By Sabrina Bertino-Clarke
Máire Lea-Wilson, the mother of 11-month-old baby Aidan, is suing the UK government for discrimination against children with disabilities.
Current UK law, which normally allows abortion until 24 weeks, permits unborn babies with disabilities to be aborted until birth.
Upon discovering that Aidan had Down syndrome, the mother of two was pressured to abort her son. The assumption was “you wouldn’t want a child with Down syndrome”.
Baby Aidan was diagnosed with Down syndrome at 34 weeks (8 months) gestation.
“At a time when I was scared and vulnerable, it felt like the assumption was that we would abort our baby.”
“The first thing that they wanted to talk about [in hospital] was whether we wanted to terminate the pregnancy, and I was 34 weeks pregnant at the time, so it was quite a difficult question to get asked.”
“It is really tough to think back on that, I find it really difficult to think that Aidan’s life isn’t seen as valuable as his older brother’s, it makes me worry as to whether he’ll be seen the same or treated the same.”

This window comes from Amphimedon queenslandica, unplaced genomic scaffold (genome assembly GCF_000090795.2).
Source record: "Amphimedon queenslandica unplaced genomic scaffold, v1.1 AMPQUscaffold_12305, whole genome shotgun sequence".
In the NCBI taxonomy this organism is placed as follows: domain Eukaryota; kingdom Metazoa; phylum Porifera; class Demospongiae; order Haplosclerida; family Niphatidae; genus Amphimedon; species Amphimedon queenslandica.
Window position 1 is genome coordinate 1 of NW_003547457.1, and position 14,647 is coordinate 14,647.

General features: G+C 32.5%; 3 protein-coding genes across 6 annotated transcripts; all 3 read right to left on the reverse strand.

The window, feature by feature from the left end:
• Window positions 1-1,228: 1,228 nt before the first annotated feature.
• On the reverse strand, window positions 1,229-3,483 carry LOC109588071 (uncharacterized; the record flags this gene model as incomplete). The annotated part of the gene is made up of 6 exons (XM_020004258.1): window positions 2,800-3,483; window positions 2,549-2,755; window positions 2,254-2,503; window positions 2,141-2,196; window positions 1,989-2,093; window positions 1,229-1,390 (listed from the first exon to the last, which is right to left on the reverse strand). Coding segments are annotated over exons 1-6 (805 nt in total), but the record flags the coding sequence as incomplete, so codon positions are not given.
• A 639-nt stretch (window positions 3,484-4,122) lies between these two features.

Ms Lea-Wilson and her husband rejected the doctors’ pressure to abort and now the couple “can’t imagine life” without their son.
“I have two sons and I love and value them equally and I think it just seems really wrong that the law doesn’t value them equally and we want to change that.”
24-year-old disability rights activist Heidi Crowter, who has Down syndrome, is also suing the UK government in joint legal action. Ms Crowter explained the current law makes her feel “rejected by society” and labelled it “downright discrimination”.
“We are all equally valued and I am someone who has Down syndrome and it makes me feel upset, rejected by society and looked down on. It makes me feel like I shouldn’t exist in this world.”
Ms Lea-Wilson was also concerned about her son’s future. “I also really worry that when he’s older if this law is still in place, how will that make him feel: that he’s not as valuable, that he doesn’t have equal worth?”